Tag Archives: Record Retention

Why Keep Financial Records?

You are really busy! You spend so much time working on your business that you don’t really have time to keep track of your finances. Why do you even need to bother with this every month? Can’t you just wait until the end of the year and throw a shoe box full of receipts and paper at your accountant and let them just put together the tax return?

There are some advantages to keeping records and using those records to keep track of your finances. Let’s take a look at a few of them.

The first reason is to track revenue. You want to know where your money is coming from. Who are your best clients? What is your best selling product or service? By keeping track of your revenue, you can determine which clients are bringing in the most money, and what offerings are the most popular. With this information, you can determine if a client is worth keeping (by comparing what they pay you to the headaches they may cause you), or if you want to focus on a certain product or service that is bringing in more money.

Second, as you track the money coming in, you also want to be aware of the money going out. By knowing where the money is going, you can analyze your spending and see if what you are spending the money on is bringing in the business you had hoped. Is that new ad campaign bringing in the customers? Is that new transcription service really saving you that much time? Once you look at it in this light, you can determine where your spending habits need to change.

An additional benefit to tracking your expenses is that it will show you if there is someone in your organization who is spending too much, or for things they should have spent money on. Is that new sales rep spending too much money taking potential clients out to expensive dinners? Is your assistant stockpiling office supplies for the zombie revolution? Keeping an eye on what gets spent will make sure you keep more of the money you have earned.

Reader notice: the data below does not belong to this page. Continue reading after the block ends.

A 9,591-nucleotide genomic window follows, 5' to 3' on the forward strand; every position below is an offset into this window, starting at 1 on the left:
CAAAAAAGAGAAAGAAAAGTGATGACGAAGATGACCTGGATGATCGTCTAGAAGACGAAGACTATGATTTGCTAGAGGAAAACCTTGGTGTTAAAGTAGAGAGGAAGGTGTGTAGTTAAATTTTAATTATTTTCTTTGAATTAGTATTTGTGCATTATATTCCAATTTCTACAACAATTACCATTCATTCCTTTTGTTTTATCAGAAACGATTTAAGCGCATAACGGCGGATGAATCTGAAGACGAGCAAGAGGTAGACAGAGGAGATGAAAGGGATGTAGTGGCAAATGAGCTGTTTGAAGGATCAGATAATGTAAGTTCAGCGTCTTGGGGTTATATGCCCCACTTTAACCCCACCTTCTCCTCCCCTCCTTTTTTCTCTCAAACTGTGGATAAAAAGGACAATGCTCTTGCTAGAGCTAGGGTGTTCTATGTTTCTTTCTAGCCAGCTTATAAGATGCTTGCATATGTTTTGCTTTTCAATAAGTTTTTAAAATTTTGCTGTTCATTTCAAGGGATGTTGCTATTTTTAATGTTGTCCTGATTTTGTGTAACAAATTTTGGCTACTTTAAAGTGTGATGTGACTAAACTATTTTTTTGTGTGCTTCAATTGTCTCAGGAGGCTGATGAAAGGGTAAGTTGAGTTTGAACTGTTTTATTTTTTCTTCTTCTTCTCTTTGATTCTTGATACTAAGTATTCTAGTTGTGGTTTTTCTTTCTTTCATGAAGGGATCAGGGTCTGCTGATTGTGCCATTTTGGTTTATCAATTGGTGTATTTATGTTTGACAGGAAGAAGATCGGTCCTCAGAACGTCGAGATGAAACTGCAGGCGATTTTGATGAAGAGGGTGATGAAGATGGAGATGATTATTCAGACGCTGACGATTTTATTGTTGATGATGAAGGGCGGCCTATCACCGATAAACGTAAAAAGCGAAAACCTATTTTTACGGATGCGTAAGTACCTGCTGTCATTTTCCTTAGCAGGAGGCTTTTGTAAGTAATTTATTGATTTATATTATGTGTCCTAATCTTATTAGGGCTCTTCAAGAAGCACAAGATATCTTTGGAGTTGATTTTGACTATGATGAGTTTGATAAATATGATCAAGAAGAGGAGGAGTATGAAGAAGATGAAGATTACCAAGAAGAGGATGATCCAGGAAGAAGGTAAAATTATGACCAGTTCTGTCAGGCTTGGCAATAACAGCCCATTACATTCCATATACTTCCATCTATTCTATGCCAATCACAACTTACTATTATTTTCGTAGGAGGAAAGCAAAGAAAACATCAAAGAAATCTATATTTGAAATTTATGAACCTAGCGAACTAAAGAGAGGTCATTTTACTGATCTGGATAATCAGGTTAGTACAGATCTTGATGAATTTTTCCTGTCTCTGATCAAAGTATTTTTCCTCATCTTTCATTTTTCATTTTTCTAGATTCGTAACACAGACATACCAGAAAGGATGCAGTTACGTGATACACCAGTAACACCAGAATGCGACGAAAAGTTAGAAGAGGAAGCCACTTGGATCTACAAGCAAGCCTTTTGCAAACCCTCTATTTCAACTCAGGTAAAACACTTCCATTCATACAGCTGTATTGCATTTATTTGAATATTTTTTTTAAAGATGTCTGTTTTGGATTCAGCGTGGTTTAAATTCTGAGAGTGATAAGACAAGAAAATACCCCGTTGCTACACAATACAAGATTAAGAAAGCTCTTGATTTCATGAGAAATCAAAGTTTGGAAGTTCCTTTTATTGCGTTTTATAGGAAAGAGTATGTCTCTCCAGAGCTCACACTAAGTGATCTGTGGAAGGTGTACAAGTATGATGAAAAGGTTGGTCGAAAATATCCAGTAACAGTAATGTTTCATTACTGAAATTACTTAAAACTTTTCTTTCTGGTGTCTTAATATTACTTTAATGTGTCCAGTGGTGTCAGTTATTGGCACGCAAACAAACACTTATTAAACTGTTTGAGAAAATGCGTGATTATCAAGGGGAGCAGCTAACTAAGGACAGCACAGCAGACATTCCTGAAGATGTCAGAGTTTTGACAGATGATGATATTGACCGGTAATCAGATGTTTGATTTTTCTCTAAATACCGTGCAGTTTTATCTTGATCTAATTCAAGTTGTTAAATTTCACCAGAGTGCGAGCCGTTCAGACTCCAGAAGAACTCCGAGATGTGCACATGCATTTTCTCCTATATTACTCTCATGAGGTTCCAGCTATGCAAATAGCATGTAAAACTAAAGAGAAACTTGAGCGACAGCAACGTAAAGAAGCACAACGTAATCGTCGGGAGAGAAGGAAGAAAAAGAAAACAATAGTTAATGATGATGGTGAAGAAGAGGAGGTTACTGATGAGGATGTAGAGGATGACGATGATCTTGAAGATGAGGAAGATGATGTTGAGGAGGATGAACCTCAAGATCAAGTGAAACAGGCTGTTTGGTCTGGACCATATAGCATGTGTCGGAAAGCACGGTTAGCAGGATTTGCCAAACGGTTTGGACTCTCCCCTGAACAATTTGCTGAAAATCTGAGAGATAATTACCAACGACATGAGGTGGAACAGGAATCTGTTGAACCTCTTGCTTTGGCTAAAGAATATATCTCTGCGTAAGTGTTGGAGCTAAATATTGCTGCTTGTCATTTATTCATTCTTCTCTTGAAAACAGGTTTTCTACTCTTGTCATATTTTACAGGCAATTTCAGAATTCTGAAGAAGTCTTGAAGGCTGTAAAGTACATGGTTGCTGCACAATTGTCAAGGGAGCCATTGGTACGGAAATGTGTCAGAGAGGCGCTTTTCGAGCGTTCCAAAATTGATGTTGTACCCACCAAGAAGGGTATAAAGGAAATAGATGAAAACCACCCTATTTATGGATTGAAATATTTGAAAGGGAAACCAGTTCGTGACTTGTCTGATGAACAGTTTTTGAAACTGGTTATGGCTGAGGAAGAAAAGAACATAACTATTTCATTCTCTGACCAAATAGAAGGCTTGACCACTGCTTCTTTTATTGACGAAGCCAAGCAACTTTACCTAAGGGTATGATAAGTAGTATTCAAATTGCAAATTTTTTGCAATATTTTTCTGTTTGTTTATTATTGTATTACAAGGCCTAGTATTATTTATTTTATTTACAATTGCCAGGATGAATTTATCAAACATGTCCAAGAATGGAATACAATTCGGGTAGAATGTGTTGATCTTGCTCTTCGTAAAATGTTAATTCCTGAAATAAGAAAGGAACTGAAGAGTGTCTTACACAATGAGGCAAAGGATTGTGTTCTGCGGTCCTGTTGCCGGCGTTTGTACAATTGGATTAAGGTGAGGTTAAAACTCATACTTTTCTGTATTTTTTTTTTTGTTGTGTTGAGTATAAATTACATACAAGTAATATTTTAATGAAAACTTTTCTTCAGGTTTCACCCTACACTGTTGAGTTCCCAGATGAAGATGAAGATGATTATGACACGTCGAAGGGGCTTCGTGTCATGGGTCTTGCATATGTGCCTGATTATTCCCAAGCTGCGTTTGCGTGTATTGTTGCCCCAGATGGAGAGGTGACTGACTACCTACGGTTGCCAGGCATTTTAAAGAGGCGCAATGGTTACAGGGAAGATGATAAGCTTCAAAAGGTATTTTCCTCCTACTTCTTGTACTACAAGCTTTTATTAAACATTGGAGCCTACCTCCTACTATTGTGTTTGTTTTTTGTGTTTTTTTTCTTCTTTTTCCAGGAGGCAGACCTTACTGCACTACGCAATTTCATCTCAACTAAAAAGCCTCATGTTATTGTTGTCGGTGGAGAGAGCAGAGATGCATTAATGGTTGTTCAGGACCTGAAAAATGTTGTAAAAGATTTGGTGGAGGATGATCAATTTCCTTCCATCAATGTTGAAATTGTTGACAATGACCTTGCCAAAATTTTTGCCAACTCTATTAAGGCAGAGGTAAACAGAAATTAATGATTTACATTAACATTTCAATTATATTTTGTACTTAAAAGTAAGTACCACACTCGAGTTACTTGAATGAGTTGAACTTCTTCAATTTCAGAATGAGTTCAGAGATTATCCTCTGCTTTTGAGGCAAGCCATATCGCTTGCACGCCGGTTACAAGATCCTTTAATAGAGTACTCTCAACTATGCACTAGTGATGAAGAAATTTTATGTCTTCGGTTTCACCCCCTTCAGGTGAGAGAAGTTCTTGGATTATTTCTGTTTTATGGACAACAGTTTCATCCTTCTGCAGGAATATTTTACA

Third, record keeping will allow you to prepare financial statements and tax returns. Preparing financial statements give you an accurate view of your business and how it is doing. Additionally, you may need to have a set of financial statements available to give to your bank, creditors, or even potential customers. Customers may want to look at your financials to make sure you will be in business to fulfill a long-term contract. In addition, by having financial statements, you can readily see if things are getting better or worse for your business, and what changes need to be made.

Keeping good records helps in preparing tax returns in that you will be able to prepare an accurate return to send to the government. In addition, you will have support for the amounts you claimed on the return in case your return is selected for an audit. It makes things much easier if you are able to provide support for an amount on your return.

If you have any questions, shoot them to me at chrispedencpa@yahoo.com, and I would be happy to answer them. If you need help with other tax questions, or with preparing a return, drop me a line, and we can discuss your situation.

Circular 230 Disclosure:  To ensure compliance with requirements imposed by the United States Treasury Department, you are hereby informed that the tax advice contained in this blog post is not intended or written to be used, and cannot be used, for the purpose of (i) avoiding penalties that may be imposed under the Internal Revenue Code or applicable state or local law provisions, or (ii) promoting, marketing, or recommending to another person any transaction or matter addressed in this communication.